Context is everything in First Amendment analysis and the majority's single-speaker rule fails because it doesn't take context into account. Even if, as the majority suggests in places, its single-speaker rule would only apply to speakers who attract audiences of less than 75 or less than 100, maj. at 1045-46, 1057-58, any such rigid numerical rule will fail because it makes no account for the performance's effect on others. The performances by Mr. Ma and Mr. Nez, for instance, would be seriously disruptive whether they gathered a large audience or no audience at all. In deciding whether Seattle Center can require advance registration of street performers, it matters not at all whether they involve a single performer, like plaintiff, two jugglers or twelve lords-a-leaping. What matters is that street performers are out for donations, and donations increase with the size of the crowd the performers attract. Thus, attracting crowds is not — merely an unforeseen by-product of street performing, it is its sine qua non: A street performer who never gathers an audience would give up the pursuit very quickly.
Crowds, of course, are worrisome when dealing with large groups of people moving through a restricted area like Seattle Center and thus are a legitimate thing for the authorities to be concerned about. They can also legitimately be concerned about how performers interact with the crowds they attract, and the effect they have on the public goodwill which is, after all, the lifeblood of the Center's mission. The regulations the Center put into place to address this problem are sensible and measured. There is no evidence whatsoever that the rules have been applied in an oppressive or discriminatory manner, that they have been enforced against teenagers strumming their guitars at family picnics, or against people whistling while they walk, or against political canvassers.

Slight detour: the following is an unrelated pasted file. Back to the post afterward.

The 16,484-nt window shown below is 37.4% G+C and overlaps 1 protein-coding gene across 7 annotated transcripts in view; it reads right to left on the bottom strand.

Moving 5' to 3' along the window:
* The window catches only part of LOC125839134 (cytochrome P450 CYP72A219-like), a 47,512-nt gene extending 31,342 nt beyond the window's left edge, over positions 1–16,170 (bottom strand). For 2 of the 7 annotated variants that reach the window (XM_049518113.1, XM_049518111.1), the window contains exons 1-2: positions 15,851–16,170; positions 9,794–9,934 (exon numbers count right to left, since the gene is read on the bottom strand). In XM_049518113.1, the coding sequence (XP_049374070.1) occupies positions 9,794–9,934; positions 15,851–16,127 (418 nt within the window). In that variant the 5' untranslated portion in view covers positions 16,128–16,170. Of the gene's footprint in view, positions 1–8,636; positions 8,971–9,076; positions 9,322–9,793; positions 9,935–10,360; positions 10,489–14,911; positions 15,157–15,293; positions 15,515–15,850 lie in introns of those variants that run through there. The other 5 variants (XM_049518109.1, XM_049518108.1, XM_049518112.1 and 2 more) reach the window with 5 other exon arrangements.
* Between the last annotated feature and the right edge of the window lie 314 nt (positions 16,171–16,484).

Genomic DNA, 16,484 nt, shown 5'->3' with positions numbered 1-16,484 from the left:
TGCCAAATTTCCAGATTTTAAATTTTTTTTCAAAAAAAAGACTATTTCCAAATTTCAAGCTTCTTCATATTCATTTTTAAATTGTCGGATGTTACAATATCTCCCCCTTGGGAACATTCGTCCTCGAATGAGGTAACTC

All of these are figments of the judicial imagination — a fertile imagination, to be sure, but woefully out of touch with the realities of running a complex enterprise which brings joy to millions of people a year. By focusing on the largely imaginary First Amendment injuries which might be suffered by largely imaginary people, my colleagues impair the First Amendment rights of the millions of actual people who come to Seattle Center to see, to hear, to learn, to enjoy, without being subjected to the stress of dealing with overly-aggressive street performers who shout obscenities and send young children off crying. There are times when the best thing judges can do is to butt out; this is surely one of them.
I dissent from the majority's invalidation of the permit and badge requirements, for the reasons stated by my colleague Chief Judge Kozinski in his dissent. The permit scheme is a reasonable response to the City of Seattle's need for order to maintain the efficacy and desirability of Seattle Center for its citizenry and visitors. I write separately to explain my disagreement with the majority's conclusions relating to the Seattle Center Rules regarding required performance locations, the allowing of only passive solicitation, and the preclusion of speech activities including performances within thirty feet of captive audiences engaging in other events at Seattle Center. These Rules are reasonable time, place, and manner restrictions on speech because they are content-neutral restrictions that are narrowly tailored and leave open ample alternative means of communication. I conclude that separate attention to each of these restraints is warranted.